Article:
One of the biggest problems in this was getting my partner to go get help without nagging him to death. He only just started seeing someone two months ago for his mental health and he doesn't want medication for his deteriorating health (which is completely valid). So far nobody has mentioned what our options are for respite, despite us repeatedly stating that my partner needs a break. At this point in time, his FAMILY doesn't even think it's FAIR to FORCE/PAY someone to come in and care for me because "she's an adult," which translates to me that they don't understand that despite my "adult" age, I DO sometimes need intensive care due to the NATURE of the PTSD that I experience.

    I have already been doing a lot that I can to ease his load. I do all of the financing, budgeting and planning for the house. He doesn't know when to wash sheets or vacuum the house so I will either do it or tell him on the day that it needs to be done. He can't cope with a system. For two and a half years I have been in charge of all of that.

    He voluntarily stepped down his hours because he assumed that my COVID payments would cover it and was completely comfortable with the finance side of things until I actually showed him the books (in the two + years I've been balancing the budget, he NEVER looked at it or offered help/information).

    Recently, we had a big discussion about the fact that I feel like my recovery feels like a perpetual state of 'coaching' and 'teaching' him how to be a good boyfriend and how to care for me when I have specific needs, and that after 2.5 years of basically mentoring him that I'm at the end of my tether and no longer have the energy or the desire to stress about him and exhaust myself over trying to carefully, calmly and sensitively explain everything I need from him. I am at a point now in the relationship where I am wondering that he has reached his limits, and that rather than being in a relationship with someone who can no longer provide love and care for me, that we are better off single.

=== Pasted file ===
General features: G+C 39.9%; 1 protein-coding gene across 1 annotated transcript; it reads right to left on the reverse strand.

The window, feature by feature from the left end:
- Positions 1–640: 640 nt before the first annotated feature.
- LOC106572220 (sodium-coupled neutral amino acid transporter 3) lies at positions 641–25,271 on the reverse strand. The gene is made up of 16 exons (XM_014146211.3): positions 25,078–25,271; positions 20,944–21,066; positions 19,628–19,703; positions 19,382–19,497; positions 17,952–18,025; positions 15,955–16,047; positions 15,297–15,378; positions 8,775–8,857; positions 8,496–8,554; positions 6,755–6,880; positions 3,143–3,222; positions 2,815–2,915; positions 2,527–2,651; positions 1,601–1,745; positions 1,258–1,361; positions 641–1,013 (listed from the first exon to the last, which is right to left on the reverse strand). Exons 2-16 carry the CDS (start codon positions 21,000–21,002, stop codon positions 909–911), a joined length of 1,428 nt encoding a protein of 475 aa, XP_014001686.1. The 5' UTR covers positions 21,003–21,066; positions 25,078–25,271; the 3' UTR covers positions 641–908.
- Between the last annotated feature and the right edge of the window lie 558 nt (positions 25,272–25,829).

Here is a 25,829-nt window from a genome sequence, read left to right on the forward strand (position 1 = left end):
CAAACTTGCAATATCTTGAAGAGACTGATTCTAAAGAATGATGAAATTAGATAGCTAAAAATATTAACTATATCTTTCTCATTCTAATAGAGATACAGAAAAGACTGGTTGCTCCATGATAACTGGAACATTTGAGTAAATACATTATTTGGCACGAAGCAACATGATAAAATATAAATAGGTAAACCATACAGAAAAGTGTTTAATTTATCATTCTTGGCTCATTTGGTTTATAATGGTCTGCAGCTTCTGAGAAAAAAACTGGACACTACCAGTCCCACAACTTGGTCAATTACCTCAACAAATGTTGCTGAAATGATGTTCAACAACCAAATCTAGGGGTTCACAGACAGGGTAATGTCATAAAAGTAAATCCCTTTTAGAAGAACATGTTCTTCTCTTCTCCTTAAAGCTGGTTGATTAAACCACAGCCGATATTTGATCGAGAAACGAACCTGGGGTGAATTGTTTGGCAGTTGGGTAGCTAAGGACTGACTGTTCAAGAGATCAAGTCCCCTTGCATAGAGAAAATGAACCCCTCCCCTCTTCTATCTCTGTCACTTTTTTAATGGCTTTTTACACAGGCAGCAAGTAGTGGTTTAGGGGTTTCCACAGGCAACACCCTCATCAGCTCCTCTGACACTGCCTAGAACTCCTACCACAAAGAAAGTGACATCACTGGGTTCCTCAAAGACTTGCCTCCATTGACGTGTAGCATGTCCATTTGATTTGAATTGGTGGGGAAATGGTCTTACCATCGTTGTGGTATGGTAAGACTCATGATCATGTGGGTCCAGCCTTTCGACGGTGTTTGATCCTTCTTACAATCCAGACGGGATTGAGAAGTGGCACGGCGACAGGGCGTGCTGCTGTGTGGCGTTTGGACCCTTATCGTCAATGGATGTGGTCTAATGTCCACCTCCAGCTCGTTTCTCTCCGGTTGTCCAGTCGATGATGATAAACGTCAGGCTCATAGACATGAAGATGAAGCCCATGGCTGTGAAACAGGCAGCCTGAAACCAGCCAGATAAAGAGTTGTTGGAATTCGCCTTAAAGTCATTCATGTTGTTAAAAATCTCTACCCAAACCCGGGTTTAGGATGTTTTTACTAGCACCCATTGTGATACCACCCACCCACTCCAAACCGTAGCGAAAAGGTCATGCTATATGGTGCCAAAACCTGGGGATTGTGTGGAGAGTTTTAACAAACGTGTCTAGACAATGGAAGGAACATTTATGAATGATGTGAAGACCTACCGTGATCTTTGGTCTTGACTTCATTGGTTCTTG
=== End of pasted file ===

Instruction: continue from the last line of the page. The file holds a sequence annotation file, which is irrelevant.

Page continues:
7. Croix
    Community Champion
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    Croix avatar
    8802 posts
    2 August 2020 in reply to Zoe-PTSD,OCD,MDD,GAD

    Dear Zoe~

    It is obvious that there needs to be more balance in your relationship. Just reading your bare words it seems like your husband has acquired a servant, source of income and household staff -you. Now I'm not sure that is a fair assessment, you did say his mental health was deteriorating, do you know the diagnosis?

    Also do you think that my initial description is unfair? Is he in fact capable of budgeting, washing on time etc if not being steered all the time -how about cooking?. A wall calendar might help with repetitive tasks. What are your thoughts?

    I suspect that steering/mentoring/whatever you like to call it has brought you to the end of your tether. While EMDR may be appropriate for PTSD I'm not a all sure it is a substitute for counseling about your domestic arrangements and the load you bear.

    His family is just pain wrong. PTSD is a serious and sometimes unpredictable illness, when I was at my worst my wife, who bore the brunt of all family related matters and worked, had her mother to help practically and emotionally. That was respite.

    I guess there is one thing needs asking, do you both genuine love each other?

    Croix